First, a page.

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Earlier this month, ClockworkMod previewed an app that would let Fire TV users stream a video’s soundtrack through their Android device, allowing them to watch content with a private audio feed. Today, the company has officially released this new software to Google Play, along with an updated AllCast app. When paired together, users can cast pictures, videos and music from their Android devices to their TV via a smorgasbord of platforms, including OUYA, Fire TV, Roku, Xbox 360 and even Apple TV. If you’re looking to add to some new weapons to your media streaming arsenal, these two free apps are definitely worth the storage space.

YouTube reportedly reaches deal to acquire Twitch game streaming platform for $1 billion

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Update: The Wall Street Journal reports the talks are at an early stage and a deal is not yet imminent.

Variety reports that Google has reached a deal to acquire the video game streaming platform Twitch for $1 billion. The move could provide YouTube with the resources to bolster its current live streaming platform, which doesn’t seem to be all that popular among its users. The entire amount will be offered in cash, according to the report.

Twitch has the distinct benefit of being the only live streaming platform built directly into both Microsoft’s Xbox One and Sony’s PlayStation 4 consoles. A YouTube buyout would essentially bring all of those next-gen streaming customers to YouTube’s platform, along with the countless users already streaming PC games.

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Google Play Music All Access now streaming in Canada

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Google’s Play Music All Access subscription streaming service is today arriving for Canadian users almost a year after first launching in the U.S. and Europe. A report from the CBC notes that Google is expected to make an official announcement today ahead of the Canadian Music Week event kicking off May 6.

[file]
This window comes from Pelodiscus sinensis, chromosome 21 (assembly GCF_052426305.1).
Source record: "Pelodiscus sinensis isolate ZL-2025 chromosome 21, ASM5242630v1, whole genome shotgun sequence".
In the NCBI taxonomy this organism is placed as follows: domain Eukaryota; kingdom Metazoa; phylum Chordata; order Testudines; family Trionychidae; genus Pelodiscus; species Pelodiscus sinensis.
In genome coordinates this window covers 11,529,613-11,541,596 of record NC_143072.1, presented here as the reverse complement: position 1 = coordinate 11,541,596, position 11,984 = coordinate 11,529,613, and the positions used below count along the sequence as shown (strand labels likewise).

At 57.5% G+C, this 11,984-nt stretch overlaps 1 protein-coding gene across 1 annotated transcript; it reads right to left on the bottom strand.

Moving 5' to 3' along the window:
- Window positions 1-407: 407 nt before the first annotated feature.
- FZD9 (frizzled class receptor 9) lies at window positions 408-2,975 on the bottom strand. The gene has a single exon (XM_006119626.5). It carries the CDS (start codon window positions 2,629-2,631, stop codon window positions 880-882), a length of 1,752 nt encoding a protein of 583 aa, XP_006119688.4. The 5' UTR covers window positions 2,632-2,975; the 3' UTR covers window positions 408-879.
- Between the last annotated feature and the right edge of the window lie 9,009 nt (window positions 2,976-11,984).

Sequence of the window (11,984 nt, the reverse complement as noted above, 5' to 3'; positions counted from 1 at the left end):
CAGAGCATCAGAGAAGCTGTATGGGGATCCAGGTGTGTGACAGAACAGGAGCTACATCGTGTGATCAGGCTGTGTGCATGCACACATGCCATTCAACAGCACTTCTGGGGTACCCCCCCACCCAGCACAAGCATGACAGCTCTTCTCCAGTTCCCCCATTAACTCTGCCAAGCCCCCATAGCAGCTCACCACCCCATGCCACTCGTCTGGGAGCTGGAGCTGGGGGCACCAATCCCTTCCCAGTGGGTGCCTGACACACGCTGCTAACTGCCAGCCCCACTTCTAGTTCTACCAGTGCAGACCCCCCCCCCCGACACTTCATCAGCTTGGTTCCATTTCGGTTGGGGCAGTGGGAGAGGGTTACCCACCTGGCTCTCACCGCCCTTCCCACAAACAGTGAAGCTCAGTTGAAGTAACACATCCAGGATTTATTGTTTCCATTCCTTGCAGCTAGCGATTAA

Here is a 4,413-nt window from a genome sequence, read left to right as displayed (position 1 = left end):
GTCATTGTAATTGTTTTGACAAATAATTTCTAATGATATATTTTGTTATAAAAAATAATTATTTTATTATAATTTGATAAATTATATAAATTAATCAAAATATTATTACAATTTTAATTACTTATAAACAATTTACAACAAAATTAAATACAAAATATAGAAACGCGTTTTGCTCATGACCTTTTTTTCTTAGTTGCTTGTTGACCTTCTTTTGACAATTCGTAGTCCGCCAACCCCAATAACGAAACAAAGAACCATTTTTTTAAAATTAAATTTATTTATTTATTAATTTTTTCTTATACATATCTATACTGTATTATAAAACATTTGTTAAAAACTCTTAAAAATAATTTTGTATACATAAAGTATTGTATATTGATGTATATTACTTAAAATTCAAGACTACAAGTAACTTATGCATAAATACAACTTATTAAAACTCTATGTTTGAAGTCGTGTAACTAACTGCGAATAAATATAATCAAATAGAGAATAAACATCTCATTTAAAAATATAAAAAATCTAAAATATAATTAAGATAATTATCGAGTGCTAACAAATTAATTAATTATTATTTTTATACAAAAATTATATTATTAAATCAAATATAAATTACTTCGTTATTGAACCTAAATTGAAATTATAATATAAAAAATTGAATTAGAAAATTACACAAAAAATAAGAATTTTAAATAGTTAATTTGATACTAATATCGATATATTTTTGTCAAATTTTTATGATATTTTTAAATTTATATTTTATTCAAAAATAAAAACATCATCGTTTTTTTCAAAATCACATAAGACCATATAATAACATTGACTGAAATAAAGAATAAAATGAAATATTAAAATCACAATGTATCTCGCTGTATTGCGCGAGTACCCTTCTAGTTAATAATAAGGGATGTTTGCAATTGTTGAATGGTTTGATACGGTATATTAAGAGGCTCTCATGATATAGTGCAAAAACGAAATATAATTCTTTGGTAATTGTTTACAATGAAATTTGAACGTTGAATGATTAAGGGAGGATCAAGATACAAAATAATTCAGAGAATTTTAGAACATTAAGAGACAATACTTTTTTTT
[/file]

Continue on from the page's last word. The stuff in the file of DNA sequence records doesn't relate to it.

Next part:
Google is already listing Canada as supported for All Access on its website and Canadians should now be able to access the subscription service online and through the Android app Read more

AllCast for Fire TV will stream your TV’s audio to your smartphone (video)

AllCast

When I was a kid, we used to watch films from the confines of an automobile at the drive-in and in order to hear the movie’s soundtrack you had to connect a low-tech doodad to your car’s antenna to broadcast audio through your stereo system. Technology sure has come a long way and the folks at ClockworkMod are putting a next-gen spin on this retro idea. The software developer is working on a new feature for its AllCast app that will let Fire TV users mute their TV’s audio and broadcast it from their smartphone. Toss in a set of headphones and you’ll be able to stay up all night watching hours of old HBO shows without disturbing anyone in your house.

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Samsung launches ‘Milk Music’, a free and ad-free (for now) radio app for Galaxy users

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Samsung announced today that it’s launching a new free and ad-free music service called “Milk Music” that’s powered by Slacker and available to customers of select Galaxy devices. Samsung says the app, which is available now on available as a download on Google Play, is “fully customizable” and offers over 200 stations and a library of over 13 million songs.